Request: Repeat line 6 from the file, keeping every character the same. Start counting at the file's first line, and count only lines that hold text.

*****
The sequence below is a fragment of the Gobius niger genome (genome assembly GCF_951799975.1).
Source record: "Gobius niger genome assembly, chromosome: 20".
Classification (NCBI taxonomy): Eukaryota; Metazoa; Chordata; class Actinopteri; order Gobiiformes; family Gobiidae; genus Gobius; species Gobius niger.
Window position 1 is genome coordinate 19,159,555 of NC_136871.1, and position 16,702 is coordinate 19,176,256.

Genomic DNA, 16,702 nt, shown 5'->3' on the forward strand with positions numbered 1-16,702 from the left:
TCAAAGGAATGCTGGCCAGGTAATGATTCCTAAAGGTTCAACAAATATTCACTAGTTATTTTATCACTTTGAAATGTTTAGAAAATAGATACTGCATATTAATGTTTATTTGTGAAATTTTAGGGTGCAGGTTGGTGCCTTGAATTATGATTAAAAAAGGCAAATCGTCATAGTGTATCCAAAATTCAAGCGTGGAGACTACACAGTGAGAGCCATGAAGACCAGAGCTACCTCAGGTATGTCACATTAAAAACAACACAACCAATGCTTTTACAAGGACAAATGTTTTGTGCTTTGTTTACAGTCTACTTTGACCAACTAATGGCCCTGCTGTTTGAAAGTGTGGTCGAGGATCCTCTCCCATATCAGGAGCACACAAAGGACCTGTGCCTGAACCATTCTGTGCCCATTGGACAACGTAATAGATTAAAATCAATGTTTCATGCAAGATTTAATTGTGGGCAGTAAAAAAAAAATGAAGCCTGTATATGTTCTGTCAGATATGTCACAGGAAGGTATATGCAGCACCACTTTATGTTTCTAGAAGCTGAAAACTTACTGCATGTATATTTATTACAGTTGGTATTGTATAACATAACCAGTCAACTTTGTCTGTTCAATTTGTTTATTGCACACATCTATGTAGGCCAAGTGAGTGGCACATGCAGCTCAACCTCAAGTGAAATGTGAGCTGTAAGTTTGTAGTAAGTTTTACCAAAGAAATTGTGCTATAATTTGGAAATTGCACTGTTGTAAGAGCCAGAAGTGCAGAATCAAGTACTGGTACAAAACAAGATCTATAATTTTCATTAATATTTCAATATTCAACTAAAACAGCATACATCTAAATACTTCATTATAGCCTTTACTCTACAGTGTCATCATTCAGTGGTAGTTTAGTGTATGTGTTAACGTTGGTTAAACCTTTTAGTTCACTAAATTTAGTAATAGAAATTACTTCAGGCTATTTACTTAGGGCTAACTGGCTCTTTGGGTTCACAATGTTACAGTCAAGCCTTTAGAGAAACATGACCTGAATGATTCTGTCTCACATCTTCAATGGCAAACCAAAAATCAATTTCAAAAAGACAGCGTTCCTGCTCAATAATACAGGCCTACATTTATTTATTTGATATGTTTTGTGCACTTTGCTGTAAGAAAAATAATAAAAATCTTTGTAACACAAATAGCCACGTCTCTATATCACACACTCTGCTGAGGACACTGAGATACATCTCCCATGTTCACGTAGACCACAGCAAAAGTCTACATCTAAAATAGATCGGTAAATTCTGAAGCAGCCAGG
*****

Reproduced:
TCAAAGGAATGCTGGCCAGGTAATGATTCCTAAAGGTTCAACAAATATTCACTAGTTATTTTATCACTTTGAAATGTTTAGAAAATAGATACTGCATATTAATGTTTATTTGTGAAATTTTAGGGTGCAGGTTGGTGCCTTGAATTATGATTAAAAAAGGCAAATCGTCATAGTGTATCCAAAATTCAAGCGTGGAGACTACACAGTGAGAGCCATGAAGACCAGAGCTACCTCAGGTATGTCACATTAAAAACAACACAACCAATGCTTTTACAAGGACAAATGTTTTGTGCTTTGTTTACAGTCTACTTTGACCAACTAATGGCCCTGCTGTTTGAAAGTGTGGTCGAGGATCCTCTCCCATATCAGGAGCACACAAAGGACCTGTGCCTGAACCATTCTGTGCCCATTGGACAACGTAATAGATTAAAATCAATGTTTCATGCAAGATTTAATTGTGGGCAGTAAAAAAAAAATGAAGCCTGTATATGTTCTGTCAGATATGTCACAGGAAGGTATATGCAGCACCACTTTATGTTTCTAGAAGCTGAAAACTTACTGCATGTATATTTATTACAGTTGGTATTGTATAACATAACCAGTCAACTTTGTCTGTTCAATTTGTTTATTGCACACATCTATGTAGGCCAAGTGAGTGGCACATGCAGCTCAACCTCAAGTGAAATGTGAGCTGTAAGTTTGTAGTAAGTTTTACCAAAGAAATTGTGCTATAATTTGGAAATTGCACTGTTGTAAGAGCCAGAAGTGCAGAATCAAGTACTGGTACAAAACAAGATCTATAATTTTCATTAATATTTCAATATTCAACTAAAACAGCATACATCTAAATACTTCATTATAGCCTTTACTCTACAGTGTCATCATTCAGTGGTAGTTTAGTGTATGTGTTAACGTTGGTTAAACCTTTTAGTTCACTAAATTTAGTAATAGAAATTACTTCAGGCTATTTACTTAGGGCTAACTGGCTCTTTGGGTTCACAATGTTACAGTCAAGCCTTTAGAGAAACATGACCTGAATGATTCTGTCTCACATCTTCAATGGCAAACCAAAAATCAATTTCAAAAAGACAGCGTTCCTGCTCAATAATACAGGCCTACATTTATTTATTTGATATGTTTTGTGCACTTTGCTGTAAGAAAAATAATAAAAATCTTTGTAACACAAATAGCCACGTCTCTATATCACACACTCTGCTGAGGACACTGAGATACATCTCCCATGTTCACGTAGACCACAGCAAAAGTCTACATCTAAAATAGATCGGTAAATTCTGAAGCAGCCAGG